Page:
“Through the Learning Communities course, all first-year students participated in service learning projects related to the social determinants of health we anticipate they’ll encounter—poverty, education/health literacy, neighborhood/built environment, housing/homelessness—in the medical school careers and beyond,” said Caroline Harada, M.D., assistant dean for Community-Engaged Scholarship. “The students gathered with their LCs last month to share their experiences and develop an experiential learning opportunity, either as a part of a course or a community-based project, to address one of these social issues that can impact health.”
From there a group of representatives from Medical Student Services, the Office of Service Learning, and the Office of Diversity and Multicultural Affairs, along with some upper-class medical students, ranked each of the proposals to pick the top two in each category to compete.
The students representing each community will have five minutes to present their idea; followed by a five minute discussion led by a panel of special guests before the student audience votes to select the winner of each category. Panelists are Craig Hoesley, M.D., senior associate dean for Medical Education; Monica Baskin, Ph.D., professor in the Division of Preventive Medicine; Robert Record, M.D., executive director of Christ Health Center; and Dan Carsen, education reporter for WBHM.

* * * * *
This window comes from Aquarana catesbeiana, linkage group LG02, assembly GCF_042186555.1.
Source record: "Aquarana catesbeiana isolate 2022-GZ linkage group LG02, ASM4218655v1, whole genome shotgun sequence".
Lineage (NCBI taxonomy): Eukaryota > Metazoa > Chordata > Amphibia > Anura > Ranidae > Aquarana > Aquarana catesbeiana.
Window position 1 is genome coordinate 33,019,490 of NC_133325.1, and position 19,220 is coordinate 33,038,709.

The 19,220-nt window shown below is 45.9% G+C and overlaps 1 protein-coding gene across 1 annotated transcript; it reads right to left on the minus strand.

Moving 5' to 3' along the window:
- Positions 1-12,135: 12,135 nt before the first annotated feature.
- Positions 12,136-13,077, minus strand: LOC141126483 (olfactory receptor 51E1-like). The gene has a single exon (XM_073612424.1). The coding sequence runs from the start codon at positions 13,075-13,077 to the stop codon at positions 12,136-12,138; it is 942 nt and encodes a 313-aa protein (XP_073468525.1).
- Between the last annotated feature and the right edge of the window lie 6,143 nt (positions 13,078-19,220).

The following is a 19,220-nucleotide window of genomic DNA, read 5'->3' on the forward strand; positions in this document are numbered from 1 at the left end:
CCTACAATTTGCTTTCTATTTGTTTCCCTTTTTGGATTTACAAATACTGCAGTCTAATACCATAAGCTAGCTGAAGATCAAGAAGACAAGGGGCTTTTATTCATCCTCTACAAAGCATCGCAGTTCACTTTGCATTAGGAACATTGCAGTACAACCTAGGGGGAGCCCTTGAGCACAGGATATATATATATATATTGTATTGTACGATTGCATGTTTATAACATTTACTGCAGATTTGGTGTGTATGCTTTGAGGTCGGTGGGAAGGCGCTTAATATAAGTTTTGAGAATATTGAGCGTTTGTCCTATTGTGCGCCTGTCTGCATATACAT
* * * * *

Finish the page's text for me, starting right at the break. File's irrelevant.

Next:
Harada said the Office of Service Learning will work with students to further develop the winning proposals for implementation.
The projects being presented are:
Category 1: Idea for a SOM course for students to learn about social determinants of health
- Harrison Community. Presented by: Mary Fok, Megan Gibson, Alex Johnson, Bethany Johnson, Dylan Nichols, Milza Opper and Joseph Shaw
- Kirklin Community. Presented by: John Snellgrove and Catherine Lumb
- Sellers Community. Presented by: Darcy Autry, Alex Edgil, Rachel George, Christine Jones
- Khoury Community. Andres Arciniegas, Laura Freeman, Ilya Gutman, Wilson King, Abby Martin, Jessica Mays
The celebration begins at noon Monday, May 23 in Volker Hall Lecture Room A. All faculty and students are welcome to attend.
The Learning Communities were formalized into the SOM curriculum last year to serve as a home base for students throughout their medical careers. Each of the 11 communities—named for leaders past and present in the SOM and led by a faculty mentor—meet monthly for small-group discussion on topics like health disparities, ethics and interprofessional teamwork, along with wellness and professional identity development.